Weber KH

References (3)

Title : Agonist responses of neuronal nicotinic acetylcholine receptors are potentiated by a novel class of allosterically acting ligands - Schrattenholz_1996_Mol.Pharmacol_49_1
Author(s) : Schrattenholz A , Pereira EF , Roth U , Weber KH , Albuquerque EX , Maelicke A
Ref : Molecular Pharmacology , 49 :1 , 1996
Abstract : Similar to the gamma-aminobutyric acidA receptor and the N-methyl-D-aspartate subtype of glutamate receptor, neuronal nicotinic acetylcholine receptors are subject to positive modulatory control by allosterically acting ligands. Exogenous ligands such as galanthamine and the neurotransmitter 5-hydroxytryptamine, when applied in submicromolar concentrations with nicotinic agonists, significantly increase the frequency of opening of nicotinic receptor channels and potentiate agonist-activated currents. Because these effects have been shown to be blocked by the monoclonal antibody FK1, they are mediated by binding sites that are located on alpha subunits of nicotinic receptors and distinct from those for acetylcholine and acetylcholine-competitive ligands. At higher concentrations, the potentiating effect of these ligands decreases and is eventually overcome by an inhibition of the agonist-induced response. The sensitizing actions of galanthamine, 5-hydroxytryptamine, and related compounds, at submicromolar concentrations, may reflect the existence of cross-talk between adjacent neuroreceptors and synapses in the central nervous system and thus suggests the formation of transiently active chemical networks in the vertebrate brain.
ESTHER : Schrattenholz_1996_Mol.Pharmacol_49_1
PubMedSearch : Schrattenholz_1996_Mol.Pharmacol_49_1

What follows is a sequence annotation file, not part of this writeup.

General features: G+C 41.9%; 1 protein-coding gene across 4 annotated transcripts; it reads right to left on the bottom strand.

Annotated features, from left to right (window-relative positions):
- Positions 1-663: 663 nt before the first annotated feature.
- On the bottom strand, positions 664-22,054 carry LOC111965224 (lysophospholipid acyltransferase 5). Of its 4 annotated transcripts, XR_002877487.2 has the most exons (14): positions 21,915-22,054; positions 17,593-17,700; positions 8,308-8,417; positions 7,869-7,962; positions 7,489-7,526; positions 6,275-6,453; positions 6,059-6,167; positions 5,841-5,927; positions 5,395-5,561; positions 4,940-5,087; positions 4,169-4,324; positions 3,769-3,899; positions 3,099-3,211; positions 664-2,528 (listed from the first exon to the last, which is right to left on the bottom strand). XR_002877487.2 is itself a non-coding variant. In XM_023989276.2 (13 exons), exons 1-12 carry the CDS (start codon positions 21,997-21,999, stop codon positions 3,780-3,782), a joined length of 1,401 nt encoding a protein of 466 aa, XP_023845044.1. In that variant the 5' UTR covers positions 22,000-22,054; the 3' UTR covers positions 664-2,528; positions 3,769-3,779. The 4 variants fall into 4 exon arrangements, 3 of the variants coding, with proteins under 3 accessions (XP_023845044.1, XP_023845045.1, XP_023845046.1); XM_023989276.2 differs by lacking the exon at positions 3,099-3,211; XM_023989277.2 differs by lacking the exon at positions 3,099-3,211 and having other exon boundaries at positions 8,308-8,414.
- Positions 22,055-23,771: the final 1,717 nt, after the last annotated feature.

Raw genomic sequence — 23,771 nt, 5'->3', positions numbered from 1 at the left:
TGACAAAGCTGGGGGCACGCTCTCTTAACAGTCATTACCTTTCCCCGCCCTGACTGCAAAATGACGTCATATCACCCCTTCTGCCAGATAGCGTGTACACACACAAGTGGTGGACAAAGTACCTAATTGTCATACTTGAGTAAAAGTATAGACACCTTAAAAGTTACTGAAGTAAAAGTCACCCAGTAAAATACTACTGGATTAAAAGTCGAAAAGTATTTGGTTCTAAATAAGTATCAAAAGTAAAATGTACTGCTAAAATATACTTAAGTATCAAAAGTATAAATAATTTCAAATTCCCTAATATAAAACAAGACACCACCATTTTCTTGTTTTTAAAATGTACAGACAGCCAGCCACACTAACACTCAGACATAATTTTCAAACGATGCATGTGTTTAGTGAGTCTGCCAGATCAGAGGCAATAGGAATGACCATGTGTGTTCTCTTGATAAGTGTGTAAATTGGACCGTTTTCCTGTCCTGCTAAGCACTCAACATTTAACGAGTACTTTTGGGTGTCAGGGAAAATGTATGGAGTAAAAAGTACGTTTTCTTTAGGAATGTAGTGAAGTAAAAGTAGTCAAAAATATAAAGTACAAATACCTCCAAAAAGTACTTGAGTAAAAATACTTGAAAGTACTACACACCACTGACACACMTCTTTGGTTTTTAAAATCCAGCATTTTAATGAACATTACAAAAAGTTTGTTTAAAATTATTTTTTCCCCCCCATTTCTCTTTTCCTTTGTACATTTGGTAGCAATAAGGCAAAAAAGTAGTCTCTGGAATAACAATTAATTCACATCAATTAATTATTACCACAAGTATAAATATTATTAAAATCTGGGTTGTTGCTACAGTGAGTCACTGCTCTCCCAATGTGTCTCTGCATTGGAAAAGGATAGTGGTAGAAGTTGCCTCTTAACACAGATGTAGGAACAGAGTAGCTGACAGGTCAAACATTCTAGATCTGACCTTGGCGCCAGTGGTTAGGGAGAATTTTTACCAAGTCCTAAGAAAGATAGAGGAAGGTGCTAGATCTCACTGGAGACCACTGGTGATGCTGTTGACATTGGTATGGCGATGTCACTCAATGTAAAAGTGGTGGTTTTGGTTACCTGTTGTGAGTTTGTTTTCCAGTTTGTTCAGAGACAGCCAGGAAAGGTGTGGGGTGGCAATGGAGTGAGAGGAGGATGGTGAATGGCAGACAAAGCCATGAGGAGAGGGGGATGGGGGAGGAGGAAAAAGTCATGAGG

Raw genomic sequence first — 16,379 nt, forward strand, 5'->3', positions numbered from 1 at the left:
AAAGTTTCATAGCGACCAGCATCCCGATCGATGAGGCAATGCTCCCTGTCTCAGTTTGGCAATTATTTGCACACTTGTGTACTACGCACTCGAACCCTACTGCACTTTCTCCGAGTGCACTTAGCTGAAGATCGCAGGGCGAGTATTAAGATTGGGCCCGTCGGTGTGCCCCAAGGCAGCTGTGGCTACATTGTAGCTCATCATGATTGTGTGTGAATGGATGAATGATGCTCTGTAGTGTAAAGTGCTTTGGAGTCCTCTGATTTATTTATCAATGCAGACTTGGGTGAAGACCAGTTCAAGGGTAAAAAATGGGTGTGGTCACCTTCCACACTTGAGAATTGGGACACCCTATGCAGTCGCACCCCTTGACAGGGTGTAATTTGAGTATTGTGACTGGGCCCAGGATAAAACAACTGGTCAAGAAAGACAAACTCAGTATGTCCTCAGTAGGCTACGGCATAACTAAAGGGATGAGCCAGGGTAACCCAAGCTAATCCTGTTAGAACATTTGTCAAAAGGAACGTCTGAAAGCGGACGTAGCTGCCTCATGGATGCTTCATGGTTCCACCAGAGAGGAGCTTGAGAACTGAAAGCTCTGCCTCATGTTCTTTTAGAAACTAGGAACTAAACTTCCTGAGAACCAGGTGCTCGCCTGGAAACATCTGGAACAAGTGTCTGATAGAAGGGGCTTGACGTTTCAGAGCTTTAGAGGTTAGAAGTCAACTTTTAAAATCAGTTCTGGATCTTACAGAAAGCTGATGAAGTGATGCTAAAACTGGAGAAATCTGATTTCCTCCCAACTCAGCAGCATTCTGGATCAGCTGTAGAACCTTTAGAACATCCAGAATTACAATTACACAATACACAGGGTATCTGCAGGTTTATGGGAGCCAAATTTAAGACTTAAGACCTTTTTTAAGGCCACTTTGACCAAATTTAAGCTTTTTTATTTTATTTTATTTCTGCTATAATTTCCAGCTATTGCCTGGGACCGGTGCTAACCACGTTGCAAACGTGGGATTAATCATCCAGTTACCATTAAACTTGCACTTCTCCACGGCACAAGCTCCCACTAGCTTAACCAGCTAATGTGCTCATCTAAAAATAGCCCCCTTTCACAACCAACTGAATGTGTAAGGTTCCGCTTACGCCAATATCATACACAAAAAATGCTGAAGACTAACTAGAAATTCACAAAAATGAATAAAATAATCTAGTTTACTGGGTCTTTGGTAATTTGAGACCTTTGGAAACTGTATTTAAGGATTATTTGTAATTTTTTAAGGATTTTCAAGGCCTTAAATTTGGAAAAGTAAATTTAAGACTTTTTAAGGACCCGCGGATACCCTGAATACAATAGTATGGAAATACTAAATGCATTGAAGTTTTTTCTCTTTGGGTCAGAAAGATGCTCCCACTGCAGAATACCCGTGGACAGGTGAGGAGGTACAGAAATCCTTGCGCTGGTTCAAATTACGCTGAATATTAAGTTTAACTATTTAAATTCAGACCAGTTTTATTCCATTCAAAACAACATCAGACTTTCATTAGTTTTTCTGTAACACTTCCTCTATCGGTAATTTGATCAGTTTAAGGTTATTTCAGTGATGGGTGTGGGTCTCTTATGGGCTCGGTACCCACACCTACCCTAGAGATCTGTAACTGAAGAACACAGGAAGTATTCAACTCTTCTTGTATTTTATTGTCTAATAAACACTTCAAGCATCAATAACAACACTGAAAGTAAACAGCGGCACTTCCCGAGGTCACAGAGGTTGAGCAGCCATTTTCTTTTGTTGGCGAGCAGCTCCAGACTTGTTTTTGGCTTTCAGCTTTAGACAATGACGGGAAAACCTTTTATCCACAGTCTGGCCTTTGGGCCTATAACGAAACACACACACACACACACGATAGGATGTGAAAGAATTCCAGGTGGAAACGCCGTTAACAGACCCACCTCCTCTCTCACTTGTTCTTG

PubMedID: 8569694

Title : Noncompetitive agonism at nicotinic acetylcholine receptors\; functional significance for CNS signal transduction - Maelicke_1995_J.Recept.Signal.Transduct.Res_15_333
Author(s) : Maelicke A , Schrattenholz A , Storch A , Schroder B , Gutbrod O , Methfessel C , Weber KH , Pereira EE , Alkondon M , Albuquerque EX
Ref : J Recept Signal Transduct Res , 15 :333 , 1995
Abstract : The alkaloids (-)physostigmine (Phy), galanthamine (Gal) and codeine (Cod), and several derivatives and homologous compounds, can act as noncompetitive agonists (NCA) of nicotinic acetylcholine receptors (nAChR) from Torpedo electrocytes, frog and mammalian muscle cells, clonal rat pheochromocytoma cells, cultured hippocampal neurons and several ectopic expression systems, by interacting with a binding site on the alpha-subunits of these nAChRs that is insensitive to the natural transmitter, acetylcholine (ACh), and ACh-competitive agonists and antagonists. Several endogenous ligands, including opioid-type compounds, can also act via this site, albeit at higher concentrations than is typical for the interaction with their cognate receptors. The NCA-evoked responses can be observed at the single-channel level but they do not summate to significant macroscopic currents, suggesting that the major role of NCAs is to act as "co-agonists", thereby potentiating nAChR channel activation by the natural transmitter. In more general terms, noncompetitive agonists may constitute part of a "chemical network", by which intercellular messengers, in addition to serving their cognate receptors, could modulate the sensitivity of other neuroreceptors to their archetypic ligands. Such a mode of action would make centrally acting NCAs interesting candidate drugs in the treatment of neuro-degenerative diseases.